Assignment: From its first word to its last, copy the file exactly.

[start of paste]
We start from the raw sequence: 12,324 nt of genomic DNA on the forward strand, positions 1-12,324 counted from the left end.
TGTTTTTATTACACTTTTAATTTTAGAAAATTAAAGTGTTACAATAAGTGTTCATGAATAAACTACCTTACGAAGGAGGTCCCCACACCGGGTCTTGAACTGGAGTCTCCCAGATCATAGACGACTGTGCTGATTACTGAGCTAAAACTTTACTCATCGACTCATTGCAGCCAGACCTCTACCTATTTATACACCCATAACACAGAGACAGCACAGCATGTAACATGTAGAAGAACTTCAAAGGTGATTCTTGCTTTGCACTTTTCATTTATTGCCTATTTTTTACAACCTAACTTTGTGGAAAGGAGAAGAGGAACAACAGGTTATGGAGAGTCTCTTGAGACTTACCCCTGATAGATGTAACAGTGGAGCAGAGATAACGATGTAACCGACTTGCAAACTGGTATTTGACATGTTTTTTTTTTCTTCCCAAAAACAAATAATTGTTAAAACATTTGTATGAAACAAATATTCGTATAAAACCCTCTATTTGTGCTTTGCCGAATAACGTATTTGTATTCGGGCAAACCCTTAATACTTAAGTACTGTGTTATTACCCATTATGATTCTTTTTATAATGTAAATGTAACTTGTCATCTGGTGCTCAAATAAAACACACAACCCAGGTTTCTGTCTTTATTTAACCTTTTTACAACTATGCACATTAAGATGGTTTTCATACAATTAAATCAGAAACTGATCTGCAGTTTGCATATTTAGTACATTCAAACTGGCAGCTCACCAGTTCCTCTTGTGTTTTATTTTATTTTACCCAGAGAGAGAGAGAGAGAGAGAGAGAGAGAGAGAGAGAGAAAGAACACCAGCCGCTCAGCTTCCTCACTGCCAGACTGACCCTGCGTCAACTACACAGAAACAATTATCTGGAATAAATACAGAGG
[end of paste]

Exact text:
We start from the raw sequence: 12,324 nt of genomic DNA on the forward strand, positions 1-12,324 counted from the left end.
TGTTTTTATTACACTTTTAATTTTAGAAAATTAAAGTGTTACAATAAGTGTTCATGAATAAACTACCTTACGAAGGAGGTCCCCACACCGGGTCTTGAACTGGAGTCTCCCAGATCATAGACGACTGTGCTGATTACTGAGCTAAAACTTTACTCATCGACTCATTGCAGCCAGACCTCTACCTATTTATACACCCATAACACAGAGACAGCACAGCATGTAACATGTAGAAGAACTTCAAAGGTGATTCTTGCTTTGCACTTTTCATTTATTGCCTATTTTTTACAACCTAACTTTGTGGAAAGGAGAAGAGGAACAACAGGTTATGGAGAGTCTCTTGAGACTTACCCCTGATAGATGTAACAGTGGAGCAGAGATAACGATGTAACCGACTTGCAAACTGGTATTTGACATGTTTTTTTTTTCTTCCCAAAAACAAATAATTGTTAAAACATTTGTATGAAACAAATATTCGTATAAAACCCTCTATTTGTGCTTTGCCGAATAACGTATTTGTATTCGGGCAAACCCTTAATACTTAAGTACTGTGTTATTACCCATTATGATTCTTTTTATAATGTAAATGTAACTTGTCATCTGGTGCTCAAATAAAACACACAACCCAGGTTTCTGTCTTTATTTAACCTTTTTACAACTATGCACATTAAGATGGTTTTCATACAATTAAATCAGAAACTGATCTGCAGTTTGCATATTTAGTACATTCAAACTGGCAGCTCACCAGTTCCTCTTGTGTTTTATTTTATTTTACCCAGAGAGAGAGAGAGAGAGAGAGAGAGAGAGAGAGAGAGAAAGAACACCAGCCGCTCAGCTTCCTCACTGCCAGACTGACCCTGCGTCAACTACACAGAAACAATTATCTGGAATAAATACAGAGG